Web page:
Katie Price's tough boyfriend, a cage-fighter named Alex Reid, has revealed that he likes to dress up in women's clothing. Katie is, reports a gabby friend, "100 per cent behind him, and totally comfortable" with his hobby. And before anyone starts calling him names – or wondering how he plans to fill Ms Price's generously proportioned undergarments – we're also told, "Alex is not ashamed in the slightest. On the contrary, he thinks the subject matter is totally misunderstood."
One does not, as a rule, take issue with cage fighters, but does he really think so? Surely cross-dressing has, in recent times, emerged from its cupboard to stand blinking in the mainstream. Hasn't it almost ceased to be taboo, let alone a matter of shame?
He seems to have given up on his womenswear wardrobe lately, but Eddie Izzard's appearance on the comedy circuit, making jokes about Daleks while wearing sequinned skirts, did a lot to "normalise" transvestism, and detach it from assumptions that the wearer was also gay, non-virile and gender-dysmorphic. The spectacle of Grayson Perry winning the Turner Prize in a purple party frock was shocking at the time but showed the world that cross-dressing could be all about embracing a soft, innocent alter ego. David Shayler, the MI5 agent, received journalists at his home dressed as his shadow-self, "Delores Kane," although he also modestly admitted to being the Messiah. "A bloke in a frock," he noted, "is less offensive than blowing up innocent people in Iraq or Afghanistan."
Meanwhile, in America, there's been a virtual epidemic of chaps in bra straps – although acceptance appears harder to come by over there. A photo of Eric Brewer, Mayor of East Cleveland, Ohio, posing in a lilac teddy with matching stockings, lost him the primary election when it surfaced last month. By contrast, Stu Rasmussen, Mayor of Silverton, Oregon, campaigned in heels, plum tights, a leather skirt and surging bosom - and won.
Many men, gay and straight, wonder how it might feel to swan about in a dress, and a few get to experience it. (I had my chance at 21, when I was courting a six-foot rowing blue called Stella, and we swapped clothes for a party; I was startled by how exposed and vulnerable a frock makes you feel, quite apart from the breezes in unexpected places.) But many more men, however, still wonder: why do it? Received wisdom suggests that transvestites grow up to banish certain feelings and suppress certain behaviour from their masculine world, and externalise them into an alternative self, clad in knickers, tights and mascara. No doubt. But Hit & Run still has to ask why – Alex, Eddie, Grayson, David, Eric, Stu – do you want to look so indescribably silly? John Walsh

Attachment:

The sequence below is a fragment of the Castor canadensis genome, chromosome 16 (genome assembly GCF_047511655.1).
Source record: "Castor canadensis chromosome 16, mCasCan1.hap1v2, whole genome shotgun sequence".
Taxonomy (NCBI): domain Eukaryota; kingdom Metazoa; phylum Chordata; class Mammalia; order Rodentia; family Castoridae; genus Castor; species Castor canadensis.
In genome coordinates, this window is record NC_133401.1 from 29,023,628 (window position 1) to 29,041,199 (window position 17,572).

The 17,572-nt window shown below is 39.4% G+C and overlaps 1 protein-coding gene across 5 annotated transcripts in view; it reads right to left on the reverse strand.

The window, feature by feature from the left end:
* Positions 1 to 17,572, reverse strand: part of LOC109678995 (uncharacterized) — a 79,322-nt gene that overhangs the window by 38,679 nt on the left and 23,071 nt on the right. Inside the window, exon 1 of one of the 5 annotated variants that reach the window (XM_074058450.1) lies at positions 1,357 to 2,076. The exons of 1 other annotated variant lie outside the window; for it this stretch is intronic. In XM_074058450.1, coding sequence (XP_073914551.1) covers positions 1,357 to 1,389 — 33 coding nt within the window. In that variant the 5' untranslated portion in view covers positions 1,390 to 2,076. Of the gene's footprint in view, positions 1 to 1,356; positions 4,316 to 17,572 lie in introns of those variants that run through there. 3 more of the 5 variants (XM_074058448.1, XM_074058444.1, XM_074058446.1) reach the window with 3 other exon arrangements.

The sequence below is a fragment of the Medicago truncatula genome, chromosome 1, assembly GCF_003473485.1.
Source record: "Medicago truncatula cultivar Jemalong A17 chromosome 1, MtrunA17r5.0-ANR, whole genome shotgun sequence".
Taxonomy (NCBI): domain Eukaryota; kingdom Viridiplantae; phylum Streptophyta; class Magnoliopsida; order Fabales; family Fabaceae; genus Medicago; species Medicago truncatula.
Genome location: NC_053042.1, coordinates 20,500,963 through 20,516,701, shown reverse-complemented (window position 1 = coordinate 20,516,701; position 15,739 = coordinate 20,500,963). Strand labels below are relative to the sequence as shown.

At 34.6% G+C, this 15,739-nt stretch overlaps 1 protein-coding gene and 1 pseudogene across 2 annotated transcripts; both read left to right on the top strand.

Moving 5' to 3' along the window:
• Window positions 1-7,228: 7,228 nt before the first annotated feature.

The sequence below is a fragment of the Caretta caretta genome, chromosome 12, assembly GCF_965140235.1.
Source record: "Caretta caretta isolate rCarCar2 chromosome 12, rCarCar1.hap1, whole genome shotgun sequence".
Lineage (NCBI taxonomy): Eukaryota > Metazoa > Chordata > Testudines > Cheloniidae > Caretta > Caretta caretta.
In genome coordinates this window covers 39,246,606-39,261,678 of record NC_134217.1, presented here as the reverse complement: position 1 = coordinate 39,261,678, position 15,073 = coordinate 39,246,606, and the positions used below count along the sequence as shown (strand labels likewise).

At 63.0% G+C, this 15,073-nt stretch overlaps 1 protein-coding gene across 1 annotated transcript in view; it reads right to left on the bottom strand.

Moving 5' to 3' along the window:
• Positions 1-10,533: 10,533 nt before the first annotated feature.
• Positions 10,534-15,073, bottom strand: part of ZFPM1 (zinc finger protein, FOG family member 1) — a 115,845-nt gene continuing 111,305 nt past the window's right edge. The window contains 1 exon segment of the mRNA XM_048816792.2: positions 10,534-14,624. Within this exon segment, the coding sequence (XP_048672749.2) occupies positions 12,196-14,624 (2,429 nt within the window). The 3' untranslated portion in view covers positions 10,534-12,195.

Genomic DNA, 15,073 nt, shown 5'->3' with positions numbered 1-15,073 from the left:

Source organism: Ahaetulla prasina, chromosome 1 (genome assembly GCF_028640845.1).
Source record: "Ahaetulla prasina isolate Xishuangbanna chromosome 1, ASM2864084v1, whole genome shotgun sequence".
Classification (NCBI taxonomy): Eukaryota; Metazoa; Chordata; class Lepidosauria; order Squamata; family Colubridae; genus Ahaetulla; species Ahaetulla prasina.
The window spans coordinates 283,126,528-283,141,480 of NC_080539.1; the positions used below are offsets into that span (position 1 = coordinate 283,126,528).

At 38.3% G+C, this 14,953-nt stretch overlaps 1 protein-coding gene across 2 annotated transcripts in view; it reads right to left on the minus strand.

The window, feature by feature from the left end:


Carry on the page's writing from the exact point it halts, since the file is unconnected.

Wakey-wakey! It's time for nostalgia
The smooth, dark and incredibly rich George Clooney may have done his best to seduce us into becoming a nation of coffee drinkers, but as of this week his favourite beverage-maker has some serious competition: the teasmade. John Lewis report that customer demand for the retro gadget has been so high that it's had to start stocking it again. No wonder – in our post-boom age, mocha-chocca-soya-lattes and expensive chrome contraptions just aren't sexy. What Britons now want is to wake up with a nice steamy brew on the bedside table, courtesy of a device invented in the late 19th century. George and his coffee-making companions should feel very alarmed. Enjoli Liston
A bite-sized guide to 'True Blood'
* True Blood, the latest HBO hit to reach the UK (C4, 10pm tonight), is named after synthetic blood, a substance which has allowed vampires to step out of the dark – not into the sun, mind.
* Bon Temps is the Louisiana town in which True Blood's action takes place. Its inhabitants are a heady mix of Cajun, American and Vampire.
* Sookie Stackhouse (Anna Paquin), our heroine, is one of the town's friendlier faces. Vampires aren't the only supernatural phenomenon in Bon Temps: Sookie can read minds...
* Merlotte's, the bar where Sookie works, is run by Sam Merlotte, Sookie's long-time admirer.
* Bill Compton is a charming 174-year-old vampire with whom Sookie becomes intimately involved after drinking his blood.
* Vampire blood, also known as "V", induces pleasurable hallucinations when drunk by humans – a highly illegal practice.
* "Fang-banger" is the insult for those who have sex with vamps, and "fang-banger" murders drive the plot of the series. There will be blood. And lots of shagging. Tim WalkerReuse content